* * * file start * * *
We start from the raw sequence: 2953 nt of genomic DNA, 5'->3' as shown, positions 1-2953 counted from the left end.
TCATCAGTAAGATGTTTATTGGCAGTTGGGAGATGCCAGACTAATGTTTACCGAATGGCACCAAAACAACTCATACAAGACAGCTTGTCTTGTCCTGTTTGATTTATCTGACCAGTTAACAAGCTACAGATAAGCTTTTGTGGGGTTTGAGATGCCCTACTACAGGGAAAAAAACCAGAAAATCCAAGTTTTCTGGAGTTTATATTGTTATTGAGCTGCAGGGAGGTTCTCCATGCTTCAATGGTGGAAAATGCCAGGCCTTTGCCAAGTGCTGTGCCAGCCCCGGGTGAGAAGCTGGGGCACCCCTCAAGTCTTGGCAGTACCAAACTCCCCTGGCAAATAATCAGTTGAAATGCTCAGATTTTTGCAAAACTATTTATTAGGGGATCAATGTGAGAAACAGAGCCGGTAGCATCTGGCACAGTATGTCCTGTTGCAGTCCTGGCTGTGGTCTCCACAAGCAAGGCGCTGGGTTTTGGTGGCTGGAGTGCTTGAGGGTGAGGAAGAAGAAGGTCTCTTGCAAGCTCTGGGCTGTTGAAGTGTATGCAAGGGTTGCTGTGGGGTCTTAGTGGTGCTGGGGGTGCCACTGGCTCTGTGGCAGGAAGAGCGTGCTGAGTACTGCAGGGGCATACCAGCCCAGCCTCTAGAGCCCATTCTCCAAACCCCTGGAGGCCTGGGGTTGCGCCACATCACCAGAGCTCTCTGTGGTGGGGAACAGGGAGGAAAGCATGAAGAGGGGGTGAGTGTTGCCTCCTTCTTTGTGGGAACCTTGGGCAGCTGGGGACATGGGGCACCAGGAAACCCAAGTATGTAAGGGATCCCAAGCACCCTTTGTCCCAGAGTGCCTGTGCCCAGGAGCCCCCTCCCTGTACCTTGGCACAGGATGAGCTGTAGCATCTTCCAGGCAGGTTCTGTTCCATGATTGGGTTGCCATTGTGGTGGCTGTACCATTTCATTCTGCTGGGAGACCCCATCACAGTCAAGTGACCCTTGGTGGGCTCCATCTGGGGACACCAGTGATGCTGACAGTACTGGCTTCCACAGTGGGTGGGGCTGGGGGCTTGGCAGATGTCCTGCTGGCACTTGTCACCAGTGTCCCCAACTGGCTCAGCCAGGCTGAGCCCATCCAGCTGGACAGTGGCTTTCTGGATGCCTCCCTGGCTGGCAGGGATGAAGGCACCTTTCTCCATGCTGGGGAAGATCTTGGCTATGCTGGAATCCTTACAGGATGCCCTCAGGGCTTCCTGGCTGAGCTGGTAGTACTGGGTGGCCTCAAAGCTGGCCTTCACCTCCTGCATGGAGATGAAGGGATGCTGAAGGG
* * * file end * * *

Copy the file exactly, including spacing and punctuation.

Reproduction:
We start from the raw sequence: 2953 nt of genomic DNA, 5'->3' as shown, positions 1-2953 counted from the left end.
TCATCAGTAAGATGTTTATTGGCAGTTGGGAGATGCCAGACTAATGTTTACCGAATGGCACCAAAACAACTCATACAAGACAGCTTGTCTTGTCCTGTTTGATTTATCTGACCAGTTAACAAGCTACAGATAAGCTTTTGTGGGGTTTGAGATGCCCTACTACAGGGAAAAAAACCAGAAAATCCAAGTTTTCTGGAGTTTATATTGTTATTGAGCTGCAGGGAGGTTCTCCATGCTTCAATGGTGGAAAATGCCAGGCCTTTGCCAAGTGCTGTGCCAGCCCCGGGTGAGAAGCTGGGGCACCCCTCAAGTCTTGGCAGTACCAAACTCCCCTGGCAAATAATCAGTTGAAATGCTCAGATTTTTGCAAAACTATTTATTAGGGGATCAATGTGAGAAACAGAGCCGGTAGCATCTGGCACAGTATGTCCTGTTGCAGTCCTGGCTGTGGTCTCCACAAGCAAGGCGCTGGGTTTTGGTGGCTGGAGTGCTTGAGGGTGAGGAAGAAGAAGGTCTCTTGCAAGCTCTGGGCTGTTGAAGTGTATGCAAGGGTTGCTGTGGGGTCTTAGTGGTGCTGGGGGTGCCACTGGCTCTGTGGCAGGAAGAGCGTGCTGAGTACTGCAGGGGCATACCAGCCCAGCCTCTAGAGCCCATTCTCCAAACCCCTGGAGGCCTGGGGTTGCGCCACATCACCAGAGCTCTCTGTGGTGGGGAACAGGGAGGAAAGCATGAAGAGGGGGTGAGTGTTGCCTCCTTCTTTGTGGGAACCTTGGGCAGCTGGGGACATGGGGCACCAGGAAACCCAAGTATGTAAGGGATCCCAAGCACCCTTTGTCCCAGAGTGCCTGTGCCCAGGAGCCCCCTCCCTGTACCTTGGCACAGGATGAGCTGTAGCATCTTCCAGGCAGGTTCTGTTCCATGATTGGGTTGCCATTGTGGTGGCTGTACCATTTCATTCTGCTGGGAGACCCCATCACAGTCAAGTGACCCTTGGTGGGCTCCATCTGGGGACACCAGTGATGCTGACAGTACTGGCTTCCACAGTGGGTGGGGCTGGGGGCTTGGCAGATGTCCTGCTGGCACTTGTCACCAGTGTCCCCAACTGGCTCAGCCAGGCTGAGCCCATCCAGCTGGACAGTGGCTTTCTGGATGCCTCCCTGGCTGGCAGGGATGAAGGCACCTTTCTCCATGCTGGGGAAGATCTTGGCTATGCTGGAATCCTTACAGGATGCCCTCAGGGCTTCCTGGCTGAGCTGGTAGTACTGGGTGGCCTCAAAGCTGGCCTTCACCTCCTGCATGGAGATGAAGGGATGCTGAAGGG